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  • Writer's pictureWill Downs

What Type of Construction Contract Do You Need? (Fixed vs. Cost Plus)

Updated: Apr 9

Most residential contractors believe they have a fixed price contract. They submit a bid, which the homeowner accepts, and that price is included in the contract. In reality, though, most contracts are hybrids: a combination of fixed and fluctuating costs. For instance, the contract may specify a $5,000 allowance for appliances, but the actual cost may end up being $6,000. The contractor almost certainly would expect to receive the additional $1,000.

If you do have a hybrid contract, make sure the contract specifies which prices are subject to adjustment. In the appliance example above, you would need to ensure your contract requires the owner to pay costs in excess of the allowance amount. And it may also be a good idea to document any excess costs as a formal change order.

Ambiguity and uncertainty lead to disputes. A true fixed price contract should be just that: fixed. It should not be subject to adjustment unless there is a change order. To create a true fixed price agreement, you will want to bid on the project very carefully. Think through the Scope of Work carefully considering all the appliances, fixtures, etc. that the home will need, as well as the quality of these items, so that you can form an accurate bid. For instance, an allowance for fixtures in a custom home should be higher than the same fixture allowance in a standard one.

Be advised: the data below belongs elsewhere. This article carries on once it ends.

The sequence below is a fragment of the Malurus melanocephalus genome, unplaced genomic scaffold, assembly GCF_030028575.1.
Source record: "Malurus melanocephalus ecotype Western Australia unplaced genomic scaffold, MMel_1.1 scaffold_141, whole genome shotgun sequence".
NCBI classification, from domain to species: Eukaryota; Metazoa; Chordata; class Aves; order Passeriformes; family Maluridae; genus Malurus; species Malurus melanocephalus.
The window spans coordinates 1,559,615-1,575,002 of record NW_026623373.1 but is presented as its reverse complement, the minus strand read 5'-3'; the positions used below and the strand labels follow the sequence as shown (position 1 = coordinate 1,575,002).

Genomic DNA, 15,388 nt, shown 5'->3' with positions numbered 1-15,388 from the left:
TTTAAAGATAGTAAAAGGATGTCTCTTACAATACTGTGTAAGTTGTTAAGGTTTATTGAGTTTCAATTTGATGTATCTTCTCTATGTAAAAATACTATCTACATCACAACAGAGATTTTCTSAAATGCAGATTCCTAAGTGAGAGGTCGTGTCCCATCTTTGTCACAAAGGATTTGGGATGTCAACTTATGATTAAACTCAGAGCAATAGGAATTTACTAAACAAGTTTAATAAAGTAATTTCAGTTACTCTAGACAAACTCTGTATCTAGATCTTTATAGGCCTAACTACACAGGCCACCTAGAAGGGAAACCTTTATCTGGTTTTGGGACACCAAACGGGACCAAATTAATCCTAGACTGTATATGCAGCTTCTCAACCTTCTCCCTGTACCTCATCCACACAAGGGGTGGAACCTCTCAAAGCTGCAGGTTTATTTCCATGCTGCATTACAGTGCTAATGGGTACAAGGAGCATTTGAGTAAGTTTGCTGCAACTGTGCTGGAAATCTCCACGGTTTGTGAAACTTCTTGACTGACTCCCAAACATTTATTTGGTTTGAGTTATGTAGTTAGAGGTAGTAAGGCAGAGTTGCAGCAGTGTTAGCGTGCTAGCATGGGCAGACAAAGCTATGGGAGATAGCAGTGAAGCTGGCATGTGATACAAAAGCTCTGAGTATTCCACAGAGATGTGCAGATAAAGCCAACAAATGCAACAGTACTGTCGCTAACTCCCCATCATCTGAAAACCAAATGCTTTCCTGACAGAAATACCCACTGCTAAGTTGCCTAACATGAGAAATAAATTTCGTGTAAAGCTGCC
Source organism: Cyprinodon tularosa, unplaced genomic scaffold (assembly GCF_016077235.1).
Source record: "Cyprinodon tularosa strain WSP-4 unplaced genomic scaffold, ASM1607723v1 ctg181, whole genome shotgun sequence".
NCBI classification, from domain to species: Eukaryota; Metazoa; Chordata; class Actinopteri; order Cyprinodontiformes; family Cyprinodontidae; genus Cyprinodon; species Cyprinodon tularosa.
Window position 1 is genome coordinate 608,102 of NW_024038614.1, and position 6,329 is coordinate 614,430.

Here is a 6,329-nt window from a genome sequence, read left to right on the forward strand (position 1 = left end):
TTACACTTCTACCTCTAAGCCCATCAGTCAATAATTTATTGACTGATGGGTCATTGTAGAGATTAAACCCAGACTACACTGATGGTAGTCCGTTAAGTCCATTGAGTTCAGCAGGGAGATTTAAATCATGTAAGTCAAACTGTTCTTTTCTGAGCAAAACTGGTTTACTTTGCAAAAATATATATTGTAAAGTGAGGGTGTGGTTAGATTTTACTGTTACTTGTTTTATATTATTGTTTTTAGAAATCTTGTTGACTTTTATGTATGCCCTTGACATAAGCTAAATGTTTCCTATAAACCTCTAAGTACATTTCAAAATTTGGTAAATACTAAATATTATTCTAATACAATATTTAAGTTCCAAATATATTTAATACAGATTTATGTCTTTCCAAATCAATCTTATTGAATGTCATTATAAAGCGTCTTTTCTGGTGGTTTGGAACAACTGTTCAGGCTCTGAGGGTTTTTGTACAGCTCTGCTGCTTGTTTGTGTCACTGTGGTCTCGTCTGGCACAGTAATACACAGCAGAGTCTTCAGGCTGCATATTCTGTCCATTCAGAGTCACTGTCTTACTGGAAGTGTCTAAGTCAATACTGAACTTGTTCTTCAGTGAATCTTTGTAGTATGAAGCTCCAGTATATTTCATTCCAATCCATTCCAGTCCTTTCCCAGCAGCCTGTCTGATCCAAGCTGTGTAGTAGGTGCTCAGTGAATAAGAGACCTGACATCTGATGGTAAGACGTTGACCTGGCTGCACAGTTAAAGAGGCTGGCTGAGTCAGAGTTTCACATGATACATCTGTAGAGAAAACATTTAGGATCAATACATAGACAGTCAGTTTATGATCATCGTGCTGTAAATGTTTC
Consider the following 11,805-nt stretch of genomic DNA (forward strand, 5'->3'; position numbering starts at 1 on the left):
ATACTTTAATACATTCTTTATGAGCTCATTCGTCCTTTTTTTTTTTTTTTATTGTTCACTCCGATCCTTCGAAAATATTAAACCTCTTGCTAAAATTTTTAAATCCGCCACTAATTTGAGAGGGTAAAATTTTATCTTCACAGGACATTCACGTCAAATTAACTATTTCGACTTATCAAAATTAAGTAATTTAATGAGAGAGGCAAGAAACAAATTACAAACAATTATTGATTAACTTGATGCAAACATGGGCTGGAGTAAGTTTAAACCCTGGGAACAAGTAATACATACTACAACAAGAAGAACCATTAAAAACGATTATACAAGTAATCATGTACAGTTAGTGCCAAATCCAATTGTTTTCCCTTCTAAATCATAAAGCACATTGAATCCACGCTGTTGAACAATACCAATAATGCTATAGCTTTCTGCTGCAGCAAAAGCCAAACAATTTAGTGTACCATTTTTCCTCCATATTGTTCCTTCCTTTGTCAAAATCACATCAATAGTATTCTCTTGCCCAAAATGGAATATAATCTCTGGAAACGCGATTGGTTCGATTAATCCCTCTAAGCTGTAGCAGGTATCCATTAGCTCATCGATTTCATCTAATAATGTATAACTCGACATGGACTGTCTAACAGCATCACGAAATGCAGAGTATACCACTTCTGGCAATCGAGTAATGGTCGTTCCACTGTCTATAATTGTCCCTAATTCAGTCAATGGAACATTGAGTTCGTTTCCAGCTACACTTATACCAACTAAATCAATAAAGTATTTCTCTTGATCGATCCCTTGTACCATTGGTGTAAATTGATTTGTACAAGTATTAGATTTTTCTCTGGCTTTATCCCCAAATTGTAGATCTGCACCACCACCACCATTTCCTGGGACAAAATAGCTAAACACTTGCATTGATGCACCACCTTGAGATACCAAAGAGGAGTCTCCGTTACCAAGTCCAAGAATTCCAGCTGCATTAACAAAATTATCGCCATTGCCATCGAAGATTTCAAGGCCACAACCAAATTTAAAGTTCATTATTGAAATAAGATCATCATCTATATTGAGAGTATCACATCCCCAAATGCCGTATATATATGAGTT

The common alternative to a fixed price contract is a Cost Plus agreement. A cost-plus agreement compensates the builder for their actual material costs plus an agreed-upon percentage on top of that cost for overhead and profit. A cost-plus agreement solves a lot of common problems. For one, it does not require the builder to estimate a price for unknown allowances. Since the cost isn’t fixed, however, homeowners (and lenders) are reluctant to agree to them for fear that there will be significant cost overruns. One solution to this problem is to build in a “cap.” That is, the contract would specify that the costs would not exceed a certain agreed-upon amount (absent a change order).

Whether you need a Fixed Price Agreement or a Cost Plus Contract, Downs Law is here to help! We know construction agreements can be confusing - but they don’t have to be. In our free e-book, we’ve taken 10 important contract provisions and distilled them into plain, understandable language. You will be able to use these as a guide to determine whether your contract is on solid footing, or whether it needs more attention. Contact us with any contract concerns today!

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